FDA Authorizes Regeneron's Covid-19 Antibody Cocktail Drug -- Update
By Joseph Walker
Regeneron Pharmaceuticals Inc.'s Covid-19 antibody drug was
authorized Saturday by U.S. health regulators, the second cleared
this month to treat patients who aren't hospitalized but are at
high risk of developing severe disease.
The Food and Drug Administration cleared the antibody drug
cocktail for use treating mild to moderate Covid-19 patients 12
years of age and older, including people older than 65 years.
Regeneron's drug combines two lab-made antibodies designed to
latch onto the novel coronavirus and prevent it from replicating
and hijacking human cells. The treatment is still being tested in
clinical trials, after being developed by Regeneron scientists in
Tarrytown, N.Y., earlier this year.
In October, it was one of three pharmaceutical treatments given
to President Trump for treatment of Covid-19. Mr. Trump later
attributed his recovery. "They gave me Regeneron, and it was like,
unbelievable. I felt good immediately," he said.
The FDA said it authorized the drug's emergency use, a kind of
clearance the agency has been using during the pandemic to speed up
access to medicines.
The FDA said its authorization was based on a study of about 800
people. In the study, 3% of subjects taking Regeneron's drug and
who were at high risk of severe disease had to be hospitalized or
visit emergency rooms, compared with 9% of patients who received a
"The emergency authorization of these monoclonal antibodies
administered together offers health care providers another tool in
combating the pandemic," Patrizia Cavazzoni, M.D., acting director
of the FDA's Center for Drug Evaluation and Research, said in a
Earlier this month, the FDA issued an emergency authorization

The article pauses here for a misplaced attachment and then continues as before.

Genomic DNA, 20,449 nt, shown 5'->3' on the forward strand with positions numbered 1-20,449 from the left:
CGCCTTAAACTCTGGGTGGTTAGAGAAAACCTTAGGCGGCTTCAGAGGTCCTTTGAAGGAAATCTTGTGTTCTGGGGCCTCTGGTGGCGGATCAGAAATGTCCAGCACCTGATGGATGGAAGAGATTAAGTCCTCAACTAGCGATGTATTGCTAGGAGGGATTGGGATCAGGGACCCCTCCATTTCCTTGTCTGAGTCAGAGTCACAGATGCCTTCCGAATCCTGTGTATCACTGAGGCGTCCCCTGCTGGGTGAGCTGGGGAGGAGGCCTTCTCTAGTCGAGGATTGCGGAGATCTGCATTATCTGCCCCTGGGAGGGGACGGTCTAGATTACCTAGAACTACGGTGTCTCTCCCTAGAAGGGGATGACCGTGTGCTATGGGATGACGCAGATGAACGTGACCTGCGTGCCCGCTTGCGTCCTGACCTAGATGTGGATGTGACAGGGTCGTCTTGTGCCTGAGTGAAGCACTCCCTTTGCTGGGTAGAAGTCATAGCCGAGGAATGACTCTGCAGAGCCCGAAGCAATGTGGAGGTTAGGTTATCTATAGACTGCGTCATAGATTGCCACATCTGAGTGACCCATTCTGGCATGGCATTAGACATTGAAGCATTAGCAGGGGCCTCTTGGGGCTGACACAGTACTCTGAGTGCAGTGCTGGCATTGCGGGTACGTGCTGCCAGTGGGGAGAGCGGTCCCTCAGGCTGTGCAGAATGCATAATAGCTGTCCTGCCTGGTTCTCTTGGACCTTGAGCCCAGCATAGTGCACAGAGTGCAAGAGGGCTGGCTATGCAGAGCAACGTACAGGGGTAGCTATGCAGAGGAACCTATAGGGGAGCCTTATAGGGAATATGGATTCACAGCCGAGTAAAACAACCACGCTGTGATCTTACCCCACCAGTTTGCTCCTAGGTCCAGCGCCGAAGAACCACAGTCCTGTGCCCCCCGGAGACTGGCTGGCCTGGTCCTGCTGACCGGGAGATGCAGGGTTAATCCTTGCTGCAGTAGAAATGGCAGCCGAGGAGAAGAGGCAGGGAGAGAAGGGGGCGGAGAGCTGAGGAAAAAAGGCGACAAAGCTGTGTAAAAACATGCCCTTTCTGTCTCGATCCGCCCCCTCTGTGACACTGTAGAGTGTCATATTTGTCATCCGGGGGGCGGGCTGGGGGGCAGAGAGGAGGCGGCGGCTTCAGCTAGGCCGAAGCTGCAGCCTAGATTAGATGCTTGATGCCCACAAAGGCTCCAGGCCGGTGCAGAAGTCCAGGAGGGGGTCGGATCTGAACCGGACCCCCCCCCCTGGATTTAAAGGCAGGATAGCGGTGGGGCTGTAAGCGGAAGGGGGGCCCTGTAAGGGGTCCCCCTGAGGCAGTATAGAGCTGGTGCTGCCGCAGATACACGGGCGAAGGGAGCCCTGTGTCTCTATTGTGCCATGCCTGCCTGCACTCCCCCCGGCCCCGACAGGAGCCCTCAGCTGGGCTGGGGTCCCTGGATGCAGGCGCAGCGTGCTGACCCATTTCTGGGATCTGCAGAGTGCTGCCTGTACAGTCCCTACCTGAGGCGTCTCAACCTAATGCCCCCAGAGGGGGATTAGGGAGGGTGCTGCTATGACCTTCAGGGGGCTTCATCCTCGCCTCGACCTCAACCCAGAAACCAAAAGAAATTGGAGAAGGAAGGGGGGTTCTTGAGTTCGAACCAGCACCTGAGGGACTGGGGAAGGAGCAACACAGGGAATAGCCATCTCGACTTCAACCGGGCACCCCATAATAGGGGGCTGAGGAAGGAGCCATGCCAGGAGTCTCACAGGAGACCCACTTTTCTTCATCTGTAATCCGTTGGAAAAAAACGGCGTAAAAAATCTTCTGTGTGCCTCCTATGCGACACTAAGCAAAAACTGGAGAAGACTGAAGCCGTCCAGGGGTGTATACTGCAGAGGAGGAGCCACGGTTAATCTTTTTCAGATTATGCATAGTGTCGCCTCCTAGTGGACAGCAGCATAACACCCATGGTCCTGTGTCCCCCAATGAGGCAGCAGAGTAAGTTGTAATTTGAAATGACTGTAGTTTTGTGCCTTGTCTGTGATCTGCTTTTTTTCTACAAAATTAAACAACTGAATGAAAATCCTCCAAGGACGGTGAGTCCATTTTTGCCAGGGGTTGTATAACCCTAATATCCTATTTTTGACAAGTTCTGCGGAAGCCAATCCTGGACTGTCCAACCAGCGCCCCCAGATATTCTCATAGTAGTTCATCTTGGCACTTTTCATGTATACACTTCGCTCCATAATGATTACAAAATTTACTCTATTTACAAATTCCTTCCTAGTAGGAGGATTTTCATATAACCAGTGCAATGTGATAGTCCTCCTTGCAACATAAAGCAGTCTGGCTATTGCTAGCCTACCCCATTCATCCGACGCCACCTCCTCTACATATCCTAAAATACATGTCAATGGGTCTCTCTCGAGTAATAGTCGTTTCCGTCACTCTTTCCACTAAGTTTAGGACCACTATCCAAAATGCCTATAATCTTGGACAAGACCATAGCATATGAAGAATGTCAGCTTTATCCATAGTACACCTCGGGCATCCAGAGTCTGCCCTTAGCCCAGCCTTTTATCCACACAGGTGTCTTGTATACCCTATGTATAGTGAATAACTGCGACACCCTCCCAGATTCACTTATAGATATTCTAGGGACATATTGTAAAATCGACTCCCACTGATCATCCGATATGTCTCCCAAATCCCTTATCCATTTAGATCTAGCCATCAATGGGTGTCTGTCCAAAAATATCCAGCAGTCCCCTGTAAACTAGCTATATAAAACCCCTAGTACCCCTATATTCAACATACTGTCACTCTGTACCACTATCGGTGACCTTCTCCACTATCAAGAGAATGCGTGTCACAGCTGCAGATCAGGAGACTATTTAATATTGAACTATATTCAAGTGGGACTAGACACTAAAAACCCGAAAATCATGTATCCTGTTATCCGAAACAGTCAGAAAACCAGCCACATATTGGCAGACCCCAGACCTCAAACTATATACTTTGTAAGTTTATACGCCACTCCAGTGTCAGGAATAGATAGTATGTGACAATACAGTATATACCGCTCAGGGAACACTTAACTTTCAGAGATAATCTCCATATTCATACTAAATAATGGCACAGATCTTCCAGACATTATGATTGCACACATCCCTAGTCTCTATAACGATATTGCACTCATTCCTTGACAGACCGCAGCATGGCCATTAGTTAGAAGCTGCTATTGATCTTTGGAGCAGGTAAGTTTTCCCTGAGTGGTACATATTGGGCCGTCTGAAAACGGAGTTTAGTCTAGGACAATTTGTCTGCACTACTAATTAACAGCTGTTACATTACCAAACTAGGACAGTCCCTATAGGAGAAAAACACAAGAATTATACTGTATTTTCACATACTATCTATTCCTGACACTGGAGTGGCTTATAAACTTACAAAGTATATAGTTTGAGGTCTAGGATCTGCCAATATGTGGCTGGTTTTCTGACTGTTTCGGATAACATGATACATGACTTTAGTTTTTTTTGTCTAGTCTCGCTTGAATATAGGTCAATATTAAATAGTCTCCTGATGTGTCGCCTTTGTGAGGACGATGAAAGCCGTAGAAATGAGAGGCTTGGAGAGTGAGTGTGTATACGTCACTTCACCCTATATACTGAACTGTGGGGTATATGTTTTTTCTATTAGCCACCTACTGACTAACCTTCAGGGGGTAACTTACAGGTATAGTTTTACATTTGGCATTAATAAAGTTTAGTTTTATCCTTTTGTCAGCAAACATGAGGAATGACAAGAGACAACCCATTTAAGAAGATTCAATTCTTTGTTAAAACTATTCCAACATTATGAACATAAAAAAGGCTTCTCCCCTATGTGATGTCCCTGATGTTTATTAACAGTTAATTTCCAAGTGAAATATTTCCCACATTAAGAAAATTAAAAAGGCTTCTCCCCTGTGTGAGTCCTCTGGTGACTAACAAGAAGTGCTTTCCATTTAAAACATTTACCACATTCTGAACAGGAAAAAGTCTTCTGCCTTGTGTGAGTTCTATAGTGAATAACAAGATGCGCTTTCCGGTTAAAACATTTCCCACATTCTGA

for an antibody drug made by Eli Lilly & Co. for a similar set
The FDA didn't authorize the treatments for hospitalized
patients. In the sickest patients, those requiring high-flow oxygen
support or mechanical ventilation while hospitalized, monoclonal
antibodies such as Regeneron and Eli Lilly's drugs could make
patients sicker, the FDA warned.
The Eli Lilly and Regeneron drugs are the first to show
promising results in treating patients who haven't yet been
hospitalized, filling a big hole in treatment.
Previous drugs cleared for Covid-19 use, such as Gilead Sciences
Inc.'s remdesivir, were authorized for hospitalized patients.
Lilly and Regeneron were among the first to set out to develop
antibody drugs for Covid-19 after the virus's genetic sequence was
published in January. Other companies working on the therapies
include AstraZeneca PLC, GlaxoSmithKline PLC and Vir Biotechnology
Antibodies are soldiers in the body's immune system that help it
fight off pathogens. Lab-made antibody drugs mimic their natural
Lilly's antibody drug was derived from antibodies isolated from
the blood of a patient who recovered from Covid-19. Regeneron's
drug combines an antibody from a recovered patient and one
generated by mice with genetically modified immune systems.
The drugs are made from living cells, a process that is more
complicated and expensive than making pills. Both companies say
shortages are likely given the expected demand.
Regeneron has agreed to provide the first 300,000 doses to the
U.S. government as part of a $450 million contract signed in
Regeneron said it would have enough doses of its drug to treat
80,000 patients by the end of November, an additional 120,000 doses
in the first week of January, and another 100,000 doses by the end
of January 2021.
The drug cocktail contains antibodies named casirivimab and
imdevimab, a combination that formerly went by the code name
"Demand may exceed supply initially, making it even more
critical that federal and state governments ensure REGEN-COV2 is
distributed fairly and equitably to the patients most in need,"
Regeneron Chief Executive Leonard Schleifer said in a
An FDA fact sheet on the drug says it may be ineffective against
strains of the coronavirus that are resistant to the
"We are encouraged that no variants resistant to the cocktail
were identified in the clinical trial analyses to date, which is
consistent with our preclinical findings," Regeneron Chief
Scientific Officer George D. Yancopoulos said in a statement.
Write to Joseph Walker at firstname.lastname@example.org
(END) Dow Jones Newswires
November 21, 2020 21:26 ET (02:26 GMT)
Copyright (c) 2020 Dow Jones & Company, Inc.
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